This aesthetic, which slips away from the formalism of the grid, occurs as result of Min and Tolkin’s process for generating the final composition of the colored cardboard tubes. The hand-colored notations on graph paper were scanned into a computer program, which then further interpreted their design, resulting in an output with different results. In other words, there was a very organic, improvisational process that involved both handmade, analogue processes, and then utilized digital processes to adjust the parameters of the design for the location of the colored tubes. Finally, when the tubes were glued to the red fabric, they did not maintain a strict grid formation. Rather, gravity’s pull united them into a new, singular formation and structure.

In this respect, Red Carpet in C, brings together tenets of Modernism that espoused the use of industrialized, standardized materials and the inherent aesthetic repetition generated by the use of modular components. Aesthetically, complexity was created through variation with the prefabricated units. Analogously, the Red Carpet in C tubes are all the same diameter, but they have been cut at varying heights along with a variegated placement of colors. It is through this repetition and variation of these basic units, or cells, that create the installation’s spatial dynamism and rhythm. These qualities are enhanced by subtilties of color shifts. The hollow centers of the tubes sometimes take on a pinkish glow when the red, fabric substrate to which they are attach reflects onto their inner, white walls.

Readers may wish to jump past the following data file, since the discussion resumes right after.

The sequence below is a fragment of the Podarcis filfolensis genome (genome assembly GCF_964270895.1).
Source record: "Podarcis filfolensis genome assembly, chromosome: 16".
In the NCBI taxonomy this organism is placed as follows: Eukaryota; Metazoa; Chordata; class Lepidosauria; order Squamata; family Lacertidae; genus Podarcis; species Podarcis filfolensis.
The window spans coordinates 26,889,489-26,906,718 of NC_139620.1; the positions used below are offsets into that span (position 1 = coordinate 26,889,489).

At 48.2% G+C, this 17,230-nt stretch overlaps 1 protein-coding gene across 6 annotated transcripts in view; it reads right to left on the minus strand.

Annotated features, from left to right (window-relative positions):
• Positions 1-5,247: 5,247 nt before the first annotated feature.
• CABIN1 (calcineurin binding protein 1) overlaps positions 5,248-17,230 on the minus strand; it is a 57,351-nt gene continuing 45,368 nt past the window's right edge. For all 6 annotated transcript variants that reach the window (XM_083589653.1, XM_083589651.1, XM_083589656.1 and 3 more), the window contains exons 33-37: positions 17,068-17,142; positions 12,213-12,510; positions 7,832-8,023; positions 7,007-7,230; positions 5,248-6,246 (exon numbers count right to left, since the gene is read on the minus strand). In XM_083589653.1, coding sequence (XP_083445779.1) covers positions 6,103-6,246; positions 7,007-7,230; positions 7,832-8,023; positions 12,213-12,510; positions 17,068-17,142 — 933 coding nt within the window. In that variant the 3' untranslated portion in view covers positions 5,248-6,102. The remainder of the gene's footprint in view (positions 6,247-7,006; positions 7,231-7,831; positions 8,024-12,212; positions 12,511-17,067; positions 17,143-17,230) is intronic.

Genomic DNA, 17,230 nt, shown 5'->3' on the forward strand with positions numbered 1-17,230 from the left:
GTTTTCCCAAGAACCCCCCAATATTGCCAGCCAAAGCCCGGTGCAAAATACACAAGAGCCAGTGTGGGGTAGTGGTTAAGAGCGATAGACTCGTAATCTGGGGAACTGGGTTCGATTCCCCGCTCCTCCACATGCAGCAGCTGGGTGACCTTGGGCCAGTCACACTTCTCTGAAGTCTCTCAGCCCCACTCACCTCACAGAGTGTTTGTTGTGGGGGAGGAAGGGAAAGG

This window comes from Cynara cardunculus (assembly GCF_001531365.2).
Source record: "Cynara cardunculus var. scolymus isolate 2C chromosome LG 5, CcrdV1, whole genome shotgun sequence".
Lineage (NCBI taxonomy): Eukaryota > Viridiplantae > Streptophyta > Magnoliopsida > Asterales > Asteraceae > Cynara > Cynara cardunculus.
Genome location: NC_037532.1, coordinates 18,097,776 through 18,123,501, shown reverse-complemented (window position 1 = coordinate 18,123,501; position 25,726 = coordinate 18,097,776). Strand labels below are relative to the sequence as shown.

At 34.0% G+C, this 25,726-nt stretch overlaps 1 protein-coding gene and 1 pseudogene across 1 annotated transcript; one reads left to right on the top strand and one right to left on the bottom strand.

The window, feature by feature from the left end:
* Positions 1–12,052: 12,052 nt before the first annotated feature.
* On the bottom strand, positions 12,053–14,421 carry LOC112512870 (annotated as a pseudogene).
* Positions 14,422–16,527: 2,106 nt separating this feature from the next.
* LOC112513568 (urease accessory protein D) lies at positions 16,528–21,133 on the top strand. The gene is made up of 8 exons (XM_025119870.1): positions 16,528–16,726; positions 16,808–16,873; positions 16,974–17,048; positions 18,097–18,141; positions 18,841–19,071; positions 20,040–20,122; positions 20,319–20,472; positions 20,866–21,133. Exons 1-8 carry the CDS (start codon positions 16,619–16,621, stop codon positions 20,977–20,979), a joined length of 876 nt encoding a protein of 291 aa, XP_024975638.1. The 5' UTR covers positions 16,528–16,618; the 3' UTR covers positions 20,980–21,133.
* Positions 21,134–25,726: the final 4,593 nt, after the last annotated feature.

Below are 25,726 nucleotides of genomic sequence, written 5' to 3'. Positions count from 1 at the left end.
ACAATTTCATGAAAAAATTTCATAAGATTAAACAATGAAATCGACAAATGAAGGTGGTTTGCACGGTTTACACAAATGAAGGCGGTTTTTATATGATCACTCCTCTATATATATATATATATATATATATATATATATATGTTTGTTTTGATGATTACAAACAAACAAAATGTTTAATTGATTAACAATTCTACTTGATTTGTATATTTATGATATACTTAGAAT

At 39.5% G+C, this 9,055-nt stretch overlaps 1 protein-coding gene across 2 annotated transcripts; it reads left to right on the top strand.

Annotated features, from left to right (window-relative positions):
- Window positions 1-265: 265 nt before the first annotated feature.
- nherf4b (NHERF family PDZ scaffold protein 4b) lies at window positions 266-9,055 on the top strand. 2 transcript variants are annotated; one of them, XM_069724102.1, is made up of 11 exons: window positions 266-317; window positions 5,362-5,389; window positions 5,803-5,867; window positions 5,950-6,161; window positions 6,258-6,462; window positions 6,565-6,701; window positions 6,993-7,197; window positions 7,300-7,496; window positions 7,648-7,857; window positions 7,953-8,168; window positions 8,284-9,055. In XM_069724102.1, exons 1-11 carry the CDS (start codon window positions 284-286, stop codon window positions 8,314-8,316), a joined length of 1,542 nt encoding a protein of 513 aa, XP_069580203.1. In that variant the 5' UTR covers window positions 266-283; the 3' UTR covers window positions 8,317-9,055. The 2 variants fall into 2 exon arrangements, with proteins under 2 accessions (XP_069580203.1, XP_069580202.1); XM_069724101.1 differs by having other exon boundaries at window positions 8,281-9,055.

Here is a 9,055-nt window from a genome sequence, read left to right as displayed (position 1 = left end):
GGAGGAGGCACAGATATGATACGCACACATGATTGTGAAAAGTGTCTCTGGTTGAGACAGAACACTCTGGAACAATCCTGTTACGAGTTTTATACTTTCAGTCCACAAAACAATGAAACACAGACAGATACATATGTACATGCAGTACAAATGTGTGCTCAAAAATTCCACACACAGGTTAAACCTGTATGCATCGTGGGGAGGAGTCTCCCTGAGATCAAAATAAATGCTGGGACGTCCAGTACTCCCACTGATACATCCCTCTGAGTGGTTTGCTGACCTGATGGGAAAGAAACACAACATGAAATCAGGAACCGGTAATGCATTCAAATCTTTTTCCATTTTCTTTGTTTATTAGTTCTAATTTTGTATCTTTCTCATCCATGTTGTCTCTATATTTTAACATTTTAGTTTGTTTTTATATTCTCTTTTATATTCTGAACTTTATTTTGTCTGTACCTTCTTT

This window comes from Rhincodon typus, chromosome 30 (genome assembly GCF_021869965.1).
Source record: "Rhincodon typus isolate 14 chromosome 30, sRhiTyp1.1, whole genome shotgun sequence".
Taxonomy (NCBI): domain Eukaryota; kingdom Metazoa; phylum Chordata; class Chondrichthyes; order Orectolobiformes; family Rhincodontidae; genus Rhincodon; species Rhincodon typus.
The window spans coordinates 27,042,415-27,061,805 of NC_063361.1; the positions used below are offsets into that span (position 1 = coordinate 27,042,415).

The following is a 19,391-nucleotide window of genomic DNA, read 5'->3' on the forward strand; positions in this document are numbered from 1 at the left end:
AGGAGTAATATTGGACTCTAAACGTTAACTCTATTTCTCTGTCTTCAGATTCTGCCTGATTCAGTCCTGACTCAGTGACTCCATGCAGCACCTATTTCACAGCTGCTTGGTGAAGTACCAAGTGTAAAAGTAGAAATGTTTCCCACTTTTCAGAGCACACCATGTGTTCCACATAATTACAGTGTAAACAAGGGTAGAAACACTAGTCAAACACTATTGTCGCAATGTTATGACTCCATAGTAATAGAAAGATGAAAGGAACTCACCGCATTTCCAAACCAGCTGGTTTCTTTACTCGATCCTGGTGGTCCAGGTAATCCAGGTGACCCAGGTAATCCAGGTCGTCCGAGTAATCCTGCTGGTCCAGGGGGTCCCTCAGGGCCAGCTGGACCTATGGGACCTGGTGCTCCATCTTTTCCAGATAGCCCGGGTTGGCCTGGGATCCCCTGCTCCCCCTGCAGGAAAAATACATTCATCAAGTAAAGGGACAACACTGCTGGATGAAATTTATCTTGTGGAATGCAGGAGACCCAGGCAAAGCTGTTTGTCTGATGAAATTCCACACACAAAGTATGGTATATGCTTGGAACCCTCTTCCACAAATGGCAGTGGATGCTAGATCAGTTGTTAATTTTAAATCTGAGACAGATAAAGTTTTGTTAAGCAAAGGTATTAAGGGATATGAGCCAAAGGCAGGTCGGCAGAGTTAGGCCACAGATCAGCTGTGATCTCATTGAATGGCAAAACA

Their hand colored grids are also suggestive of experimental, musical scores, stressed by the “…in C” chord reference in the title. Here, the contemporary, non-linear editing of sound in computer programs, or the non-standard notational systems of avant-garde musicians such as John Cage, come to mind. His intentions, like Min and Tolkin, was to lessen the regulation of a performance through the written score by permitting indeterminacy and improvisation for the performer.

Interestingly, Min and Tolkin’s choice of “C” in their title is also notable, as it is the most basic form of musical notation. In musicology, the C Major is not the root chord or home base for any inherent reason. Rather, it was one of ease for teaching music. Min and Tolkin adopt this notion by coloring the substrate of the bands a solid, bright red, that becomes, in essence, their C note that sustains the variation in the colored tubes.